who dedicated eight days of their liyes to the consideration
of this case").
Moreover, the public has an interest in invalidating patents
that cannot survive a validity challenge. See, e.g.,
Cardinal Chem. Co. v. Morton Int 'l, Inc., 508 U.S.
83, 100-02 (1993) (disapproving "Federal Circuit's
[past] practice of routinely vacating judgments of validity
after finding noninfringement" because of potential for
relitigation and imposition of "ongoing burdens on
competitors who are convinced that a patent has been
correctly found invalid"). Although the '892 patent
has expired - arid, thus, this case does not pose the
potential of an invalid patent being asserted against another
accused infringer - the public interest in invalidating
patents that cannot survive a validity challenge certainly
does not favor the relief sought by Gore. See Ohio Willow
Wood Co. v. Thermo-Ply, Inc., 629 F.3d 1374, 1376 (Fed.
Cir. 2011) (Moore, J., concurring) ("The [Supreme] Court
made clear that vacatur was an extraordinary remedy which
petitioner would have to show equitable entitlement to. Only
in exceptional circumstances should a district court grant
vacatur at the request of the litigants.... In a patent case,
especially where a patent has been invalidated, the public
interest is overwhelming.") (internal quotation marks
and citations omitted).
There is, of course, a strong public interest in promoting
settlement of litigation. See, e.g., Hemstreet v.
Spiegel, Inc., 851 F.2d 348, 350 (Fed. Cir. 1988)
("The law strongly favors settlement of litigation
...."). However, under the totality of the circumstances
presented here, the public interest in the orderly operation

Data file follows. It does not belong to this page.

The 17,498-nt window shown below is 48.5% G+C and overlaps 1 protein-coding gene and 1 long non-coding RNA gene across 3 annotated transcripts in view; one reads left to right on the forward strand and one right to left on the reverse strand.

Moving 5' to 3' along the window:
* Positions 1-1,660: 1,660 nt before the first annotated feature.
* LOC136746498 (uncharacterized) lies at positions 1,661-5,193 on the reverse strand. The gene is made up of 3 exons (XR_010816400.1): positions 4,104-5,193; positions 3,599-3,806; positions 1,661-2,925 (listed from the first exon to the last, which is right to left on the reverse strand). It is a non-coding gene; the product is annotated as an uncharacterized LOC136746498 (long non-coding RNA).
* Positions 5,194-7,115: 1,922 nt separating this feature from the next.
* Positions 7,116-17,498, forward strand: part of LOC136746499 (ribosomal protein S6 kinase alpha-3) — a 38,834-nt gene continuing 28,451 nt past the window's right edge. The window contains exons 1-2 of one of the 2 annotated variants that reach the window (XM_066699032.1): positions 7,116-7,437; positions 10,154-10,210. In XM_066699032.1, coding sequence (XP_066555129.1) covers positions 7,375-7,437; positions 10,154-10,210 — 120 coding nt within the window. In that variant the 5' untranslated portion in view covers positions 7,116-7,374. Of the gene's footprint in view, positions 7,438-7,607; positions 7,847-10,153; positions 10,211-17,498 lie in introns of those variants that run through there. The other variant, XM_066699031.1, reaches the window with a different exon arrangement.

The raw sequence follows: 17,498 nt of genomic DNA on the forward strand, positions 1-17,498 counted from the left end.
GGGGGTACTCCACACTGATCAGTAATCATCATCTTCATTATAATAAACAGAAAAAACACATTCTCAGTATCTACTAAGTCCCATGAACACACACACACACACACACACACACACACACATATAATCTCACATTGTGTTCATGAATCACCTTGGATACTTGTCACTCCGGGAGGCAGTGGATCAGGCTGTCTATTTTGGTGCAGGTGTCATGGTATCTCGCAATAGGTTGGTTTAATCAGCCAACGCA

of the federal judicial system disfavors vacatur.
second Cisco factor, the parties' desire to
avoid any potential preclusive effect, does not appear to be
relevant, given the expiration of the '892 patent. Nor do
the other Cisco factors appear to be relevant. As
there is no indication that the parties' settlement is
contingent on the Court's granting the JMOL motion, it is
unlikely that the Court's ruling (whatever it would be)
could lead to any greater expenditure of the Court's or
the parties' resources.
addition to Rule 50(b), Gore's motion also references
Fed.R.Civ.P. 59(a) and 60(b). (See, e.g., D.I. 814
at 11) These latter Rules authorize the Court to exercise its
discretion to provide post-trial relief, under a standard
that is "less rigorous" than the JMOL standard -
"in that the Court need not view the evidence in the
light most favorable to the verdict winner, "
Ateliers de la Haute-Garonne v. Broetje Automation-USA
Inc.,85 F.Supp.3d 768, 776 (D. Del. 2015) (Rule 59(a))
- or under "exceptional circumstances, " including
the interests of the parties, public interest in the
development of the law, promotion of settlement, and the
integrity of the judicial system. See, e.g., Hospira,
Inc. v. Sandoz Inc, 2014 WL 794589, at *5 (D.N.J. Feb.
27, 2014); McKinney v. Philadelphia Hous. Auth.,
2010 WL 2510382, at *4 (E.D. Pa. June 16, 2010). Exceptional
circumstances are not present here and the Court sees no
basis to exercise its discretion to vacate the jury's
finding that was, as already described, supported by
substantial evidence. See, e.g., ...